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Thursday
Feb112016

ICYMI: Our Social Media Posts This Week – Feb. 7-13, 2016

Below is a review of the posts (on Facebook, LinkedIn, and Twitter) from the past week.  You can check out the full posts by clicking on the links.

In the post on Sunday 2/7/16, we looked close to home where a Franklin County employee alleged disability discrimination. The man claimed in his suit that he was discharged based on his disability and need for accommodation. The employer was the Franklin County Jail (part of Franklin County). He was a correctional officer for several years; he was injured in May 2013 and, thereafter, required accommodation to work as his ability to walk, climb stairs, and perform manual tasks was limited. His suit claims that he was subjected to a hostile work environment after being placed on light duty, that his complaints were not dealt with properly, and that he was discharged in retaliation for the complains. More details are in the post.

TAKEAWAY: The jury’s still out on this one as the case was just filed in July 2015. But employers can take from it that any adverse action should have a sound, valid, legal basis of support – or risk the employer being named as a defendant in a suit.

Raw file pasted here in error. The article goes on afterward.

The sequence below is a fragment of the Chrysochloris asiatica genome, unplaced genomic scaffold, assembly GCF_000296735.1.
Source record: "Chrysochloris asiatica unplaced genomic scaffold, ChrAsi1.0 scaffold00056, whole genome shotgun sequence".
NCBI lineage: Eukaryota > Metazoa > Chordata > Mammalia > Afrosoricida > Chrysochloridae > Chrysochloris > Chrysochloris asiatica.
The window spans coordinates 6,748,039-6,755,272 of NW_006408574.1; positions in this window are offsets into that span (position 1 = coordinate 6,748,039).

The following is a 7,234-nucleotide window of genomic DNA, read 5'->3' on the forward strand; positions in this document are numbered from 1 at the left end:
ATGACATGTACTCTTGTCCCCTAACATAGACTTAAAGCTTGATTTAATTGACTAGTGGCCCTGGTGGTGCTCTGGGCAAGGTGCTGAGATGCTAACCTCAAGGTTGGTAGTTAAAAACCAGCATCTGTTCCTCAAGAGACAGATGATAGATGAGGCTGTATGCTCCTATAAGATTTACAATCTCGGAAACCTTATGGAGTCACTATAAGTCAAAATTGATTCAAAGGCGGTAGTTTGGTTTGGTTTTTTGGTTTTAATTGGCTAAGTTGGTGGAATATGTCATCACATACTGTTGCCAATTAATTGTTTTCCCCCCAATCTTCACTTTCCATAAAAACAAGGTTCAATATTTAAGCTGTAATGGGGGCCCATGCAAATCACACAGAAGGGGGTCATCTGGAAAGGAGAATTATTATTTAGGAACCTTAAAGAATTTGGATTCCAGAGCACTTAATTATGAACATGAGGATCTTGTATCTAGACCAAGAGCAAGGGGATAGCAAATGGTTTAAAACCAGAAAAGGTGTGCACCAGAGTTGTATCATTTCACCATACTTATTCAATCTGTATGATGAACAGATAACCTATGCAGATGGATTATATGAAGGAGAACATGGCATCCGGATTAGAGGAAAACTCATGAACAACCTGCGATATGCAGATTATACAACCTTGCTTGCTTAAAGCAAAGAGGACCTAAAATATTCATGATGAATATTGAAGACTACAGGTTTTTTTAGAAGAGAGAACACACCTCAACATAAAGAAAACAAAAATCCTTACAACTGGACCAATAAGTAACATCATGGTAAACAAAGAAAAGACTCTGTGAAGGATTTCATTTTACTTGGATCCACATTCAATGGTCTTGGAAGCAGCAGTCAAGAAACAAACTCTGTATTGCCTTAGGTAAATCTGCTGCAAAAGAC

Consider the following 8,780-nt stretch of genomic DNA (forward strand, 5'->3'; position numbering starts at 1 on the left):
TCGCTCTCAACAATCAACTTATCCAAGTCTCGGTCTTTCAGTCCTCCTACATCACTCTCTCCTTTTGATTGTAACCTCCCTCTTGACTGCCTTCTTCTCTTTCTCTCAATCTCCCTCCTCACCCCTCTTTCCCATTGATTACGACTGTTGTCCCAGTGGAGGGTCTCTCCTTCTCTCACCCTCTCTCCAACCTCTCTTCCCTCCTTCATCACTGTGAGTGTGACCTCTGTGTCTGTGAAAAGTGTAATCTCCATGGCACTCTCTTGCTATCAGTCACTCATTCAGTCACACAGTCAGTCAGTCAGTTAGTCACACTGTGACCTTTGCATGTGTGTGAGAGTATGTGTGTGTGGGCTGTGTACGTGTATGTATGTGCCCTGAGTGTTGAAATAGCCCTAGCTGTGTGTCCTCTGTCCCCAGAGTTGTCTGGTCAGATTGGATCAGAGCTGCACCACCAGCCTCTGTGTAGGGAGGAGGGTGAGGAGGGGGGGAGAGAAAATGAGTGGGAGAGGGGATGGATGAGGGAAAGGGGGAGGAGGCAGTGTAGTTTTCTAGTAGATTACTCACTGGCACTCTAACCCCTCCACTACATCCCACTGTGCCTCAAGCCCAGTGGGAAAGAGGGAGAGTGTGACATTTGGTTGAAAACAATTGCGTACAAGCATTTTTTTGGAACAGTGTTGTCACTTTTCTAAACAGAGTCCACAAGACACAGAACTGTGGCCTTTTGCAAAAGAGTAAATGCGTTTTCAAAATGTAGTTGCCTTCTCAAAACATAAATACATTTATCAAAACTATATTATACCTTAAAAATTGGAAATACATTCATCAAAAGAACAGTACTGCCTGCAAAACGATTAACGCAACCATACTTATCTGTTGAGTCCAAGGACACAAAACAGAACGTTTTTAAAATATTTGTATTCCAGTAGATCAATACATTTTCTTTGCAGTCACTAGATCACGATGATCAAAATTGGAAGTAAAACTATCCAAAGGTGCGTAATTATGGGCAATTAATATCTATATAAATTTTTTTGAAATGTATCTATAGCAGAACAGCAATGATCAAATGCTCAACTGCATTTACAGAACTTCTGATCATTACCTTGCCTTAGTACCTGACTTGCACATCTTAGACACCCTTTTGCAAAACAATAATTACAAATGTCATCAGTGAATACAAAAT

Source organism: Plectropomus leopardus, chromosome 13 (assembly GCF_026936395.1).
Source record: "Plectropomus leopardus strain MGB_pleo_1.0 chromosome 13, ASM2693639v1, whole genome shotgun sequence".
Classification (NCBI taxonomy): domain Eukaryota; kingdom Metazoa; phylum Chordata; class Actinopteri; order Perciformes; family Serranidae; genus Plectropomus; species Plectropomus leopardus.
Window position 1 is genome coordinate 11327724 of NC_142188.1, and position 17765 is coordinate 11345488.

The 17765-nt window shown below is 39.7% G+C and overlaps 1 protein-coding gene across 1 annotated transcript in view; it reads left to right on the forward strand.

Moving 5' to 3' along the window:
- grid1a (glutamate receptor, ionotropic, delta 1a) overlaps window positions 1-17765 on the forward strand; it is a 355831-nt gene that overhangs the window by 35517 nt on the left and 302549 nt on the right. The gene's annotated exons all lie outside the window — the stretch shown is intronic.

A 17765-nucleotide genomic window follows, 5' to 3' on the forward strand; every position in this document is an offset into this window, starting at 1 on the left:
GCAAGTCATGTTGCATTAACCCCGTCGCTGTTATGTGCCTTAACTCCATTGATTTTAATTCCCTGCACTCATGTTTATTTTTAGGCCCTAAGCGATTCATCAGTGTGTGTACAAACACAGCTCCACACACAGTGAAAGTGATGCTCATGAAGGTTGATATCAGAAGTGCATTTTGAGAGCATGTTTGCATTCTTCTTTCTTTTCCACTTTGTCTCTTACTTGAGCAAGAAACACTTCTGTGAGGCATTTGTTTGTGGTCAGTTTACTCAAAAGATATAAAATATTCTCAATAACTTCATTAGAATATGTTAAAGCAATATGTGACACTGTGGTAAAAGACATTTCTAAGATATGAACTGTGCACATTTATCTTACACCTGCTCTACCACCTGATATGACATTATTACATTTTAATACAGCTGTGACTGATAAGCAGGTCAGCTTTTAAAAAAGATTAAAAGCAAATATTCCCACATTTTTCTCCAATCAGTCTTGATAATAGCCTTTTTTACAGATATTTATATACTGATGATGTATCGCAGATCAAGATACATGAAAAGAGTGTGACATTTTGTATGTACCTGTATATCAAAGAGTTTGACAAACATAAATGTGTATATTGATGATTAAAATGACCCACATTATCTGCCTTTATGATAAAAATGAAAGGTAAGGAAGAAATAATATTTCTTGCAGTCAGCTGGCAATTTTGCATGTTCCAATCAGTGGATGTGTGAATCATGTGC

The post on Monday 2/8/16 talked about religious accommodation and 5 steps to avoid liability after Abercrombie. The reasons the Supreme Court ruled against Abercrombie are in the post, including the applicant wore a head scarf to the interview and it violated Abercrombie’s dress code. Abercrombie was a good case because it stressed that Title VII has no requirement of knowledge (contrary to the ADA). So what does an employer who wants to be legally compliant do now? 5 tips are in the post, including not assuming and not asking.

TAKEAWAY: It is harder and harder for employers to toe the line and find or keep good employees, but they must toe that line or face possible suit. A good employment attorney will help you stay on the right side of the line.

In the post on Tuesday 2/9/16, we learned that wineries often overlook harassment liability. OK, be honest, even if you don’t care about the legal angle, it’s always interesting to read about wineries, right? Winery employees are often in the field, not office, so harassment training is apparently less (or even non-existent). This can be costly for the employer, especially in places with workforces consisting largely of minority employees. There is also the danger that those with whom the wineries contract for labor will be considered joint employers, making the winery liable for the actions of the contractor. Some tips on how to prevent liability are in the post.

TAKEAWAY: While wineries seem a world away to many of us, they are in fact just another type of workplace. And all workplaces need to ensure legal compliance or face complaints or, worse, suits.